"It makes sense that Hillary would have had to wait, that Hillary would have had to come in second," said Pamela Paxton, who co-authored the book Women, Politics and Power. "She can run, but it's after Bill. And that absolutely is a product of the fact that there were few women in Congress and there were few women in governorships."
"She put her political career on hold for his political career," said Walsh, saying Clinton made what was the "more typical choice" at the time.
"She was, in many ways -- we talk about this in academia -- the trailing spouse," she added.
Clinton's decision didn't please all of her friends, who recognized her talents and her political promise.
Sara Ehrman, a friend of Clinton's since the 1970s, told The Washington Post recently that she desperately tried to talk Clinton out of joining her husband in Arkansas.
"Are you crazy?” she said she asked Clinton at one point. Ehrman said she cried, convinced her friend was throwing away her professional future.
Arkansas Gov. Bill Clinton, second left, and his wife Hillary are seen talking with U.S. Ambassador to Belgium Geoffrey Swaebe, left, and Illinois Gov. James R. Thompson, right, during a reception in Brussels, Belgium, Sept. 30, 1987.
In 1994, New Yorker writer Connie Bruck wrote that a friend of Clinton's remembered her commenting in the 1980s, "Someone from my youth group called and said, ‘It’s great that you’re a governor’s wife -- but we thought you would be governor.'"
Betsey Wright, another longtime friend of the Clintons who eventually served as Bill's chief of staff when he was governor, told Bruck that at the time, she had been disappointed by Clinton's decision to prioritize her husband's career.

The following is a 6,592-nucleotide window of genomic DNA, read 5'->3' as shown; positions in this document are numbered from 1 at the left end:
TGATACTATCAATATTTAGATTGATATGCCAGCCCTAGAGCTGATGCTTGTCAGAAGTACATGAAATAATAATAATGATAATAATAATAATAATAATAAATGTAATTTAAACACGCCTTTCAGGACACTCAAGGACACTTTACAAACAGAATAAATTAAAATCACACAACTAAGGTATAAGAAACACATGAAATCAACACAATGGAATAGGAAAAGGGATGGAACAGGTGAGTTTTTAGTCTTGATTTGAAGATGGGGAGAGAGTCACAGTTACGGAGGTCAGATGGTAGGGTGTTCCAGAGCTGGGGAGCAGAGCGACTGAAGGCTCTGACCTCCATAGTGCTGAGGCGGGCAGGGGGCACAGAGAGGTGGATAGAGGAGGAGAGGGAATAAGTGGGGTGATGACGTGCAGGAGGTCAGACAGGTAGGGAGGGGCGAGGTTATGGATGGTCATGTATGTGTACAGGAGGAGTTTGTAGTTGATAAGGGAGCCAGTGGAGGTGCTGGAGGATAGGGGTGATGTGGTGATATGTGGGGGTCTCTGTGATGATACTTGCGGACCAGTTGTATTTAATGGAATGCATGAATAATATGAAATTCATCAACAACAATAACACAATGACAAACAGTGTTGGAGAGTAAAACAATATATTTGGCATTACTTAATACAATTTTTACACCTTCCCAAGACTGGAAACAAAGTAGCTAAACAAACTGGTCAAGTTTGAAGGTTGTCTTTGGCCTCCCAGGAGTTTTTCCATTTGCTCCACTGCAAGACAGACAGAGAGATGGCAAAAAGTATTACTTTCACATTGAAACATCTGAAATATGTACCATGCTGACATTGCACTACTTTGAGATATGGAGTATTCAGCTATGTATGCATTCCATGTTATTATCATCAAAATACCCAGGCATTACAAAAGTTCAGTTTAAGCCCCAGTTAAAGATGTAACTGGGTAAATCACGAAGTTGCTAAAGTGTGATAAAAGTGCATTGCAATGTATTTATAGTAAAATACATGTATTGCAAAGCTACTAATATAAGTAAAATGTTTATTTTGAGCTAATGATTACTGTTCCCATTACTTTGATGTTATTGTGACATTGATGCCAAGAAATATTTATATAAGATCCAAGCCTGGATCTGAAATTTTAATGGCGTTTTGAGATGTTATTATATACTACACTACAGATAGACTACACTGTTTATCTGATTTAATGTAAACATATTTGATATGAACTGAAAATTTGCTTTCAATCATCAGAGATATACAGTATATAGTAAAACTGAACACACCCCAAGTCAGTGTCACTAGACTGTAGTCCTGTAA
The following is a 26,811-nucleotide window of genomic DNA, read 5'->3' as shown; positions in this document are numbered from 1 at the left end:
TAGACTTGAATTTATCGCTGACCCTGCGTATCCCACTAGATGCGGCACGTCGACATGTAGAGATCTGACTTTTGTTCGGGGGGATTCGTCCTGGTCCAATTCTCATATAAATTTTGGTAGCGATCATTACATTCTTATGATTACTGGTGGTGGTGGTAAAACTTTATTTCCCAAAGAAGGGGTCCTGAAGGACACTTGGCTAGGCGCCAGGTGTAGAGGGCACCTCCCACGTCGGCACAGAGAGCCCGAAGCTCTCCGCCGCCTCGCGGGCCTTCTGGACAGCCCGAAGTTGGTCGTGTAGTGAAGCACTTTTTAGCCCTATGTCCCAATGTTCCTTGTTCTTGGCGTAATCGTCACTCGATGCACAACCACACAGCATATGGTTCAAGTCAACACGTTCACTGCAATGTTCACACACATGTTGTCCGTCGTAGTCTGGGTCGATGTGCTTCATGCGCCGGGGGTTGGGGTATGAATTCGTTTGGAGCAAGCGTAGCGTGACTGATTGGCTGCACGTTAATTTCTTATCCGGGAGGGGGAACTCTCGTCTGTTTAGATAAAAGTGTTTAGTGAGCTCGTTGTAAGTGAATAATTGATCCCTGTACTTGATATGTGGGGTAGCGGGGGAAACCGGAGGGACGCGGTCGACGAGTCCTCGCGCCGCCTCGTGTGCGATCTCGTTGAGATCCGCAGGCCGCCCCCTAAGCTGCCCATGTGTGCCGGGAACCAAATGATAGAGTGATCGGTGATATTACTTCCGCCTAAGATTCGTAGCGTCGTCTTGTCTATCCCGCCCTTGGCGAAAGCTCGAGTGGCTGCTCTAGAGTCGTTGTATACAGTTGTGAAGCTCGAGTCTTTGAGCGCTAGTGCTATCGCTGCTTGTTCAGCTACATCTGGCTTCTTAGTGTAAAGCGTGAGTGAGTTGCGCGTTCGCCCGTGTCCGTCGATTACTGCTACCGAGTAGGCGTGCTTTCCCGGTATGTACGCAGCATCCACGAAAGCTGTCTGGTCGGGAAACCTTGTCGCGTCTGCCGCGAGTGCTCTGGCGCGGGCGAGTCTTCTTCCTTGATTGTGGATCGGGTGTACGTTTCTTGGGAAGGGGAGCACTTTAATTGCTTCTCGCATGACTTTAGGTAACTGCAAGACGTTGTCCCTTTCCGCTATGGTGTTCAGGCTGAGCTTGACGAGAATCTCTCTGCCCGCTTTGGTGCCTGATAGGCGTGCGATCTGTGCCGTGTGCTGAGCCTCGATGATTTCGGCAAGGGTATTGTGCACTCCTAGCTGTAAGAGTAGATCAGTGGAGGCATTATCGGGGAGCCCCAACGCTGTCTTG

"I’m almost a student of strong women leaders," Wright said. "And she was so unusual, even in that cadre."
But, Wright said Clinton realized she could be stronger politically if she combined her career with his.
"I’m not saying that’s why she married him -- but it was something she saw," Wright added. "And she’s always seen she could have political power with him -- just not elected. It was my shortsightedness that I felt when she married him that she was giving up her chance for political power."
Clinton eventually pursued political office in 2000, making a successful bid for New York's open Senate seat. But then, she worried that she'd face an uphill battle because of some of her past personal choices.
In her 2003 autobiography, Living History, Clinton said she expected some Democratic women would be tough to win over, "particularly professional women my age who normally would be my natural base but were skeptical of my motives and my decision to stay married to Bill."
"My dilemma was unique," she wrote. "Some worried that Bill was still so popular in New York and such a towering political figure in America that I would never be able to establish an independent political voice. Others thought the controversy attached to him would overwhelm my message."
She also wasn't sure what her husband's role would be on the trail.
"Logistical considerations relating to 'my spouse' were tricky. If I were to announce my candidacy at a kick-off event, would the President of the United States sit quietly behind me on the stage, or would he speak too?" she wondered.
The widow's path to politics is becoming far less common as opportunities for women to get elected increase. Capps has announced she will step down after this term, leaving Rep. Doris Matsui (D-Calif.) as the only woman in Congress who succeeded her late husband.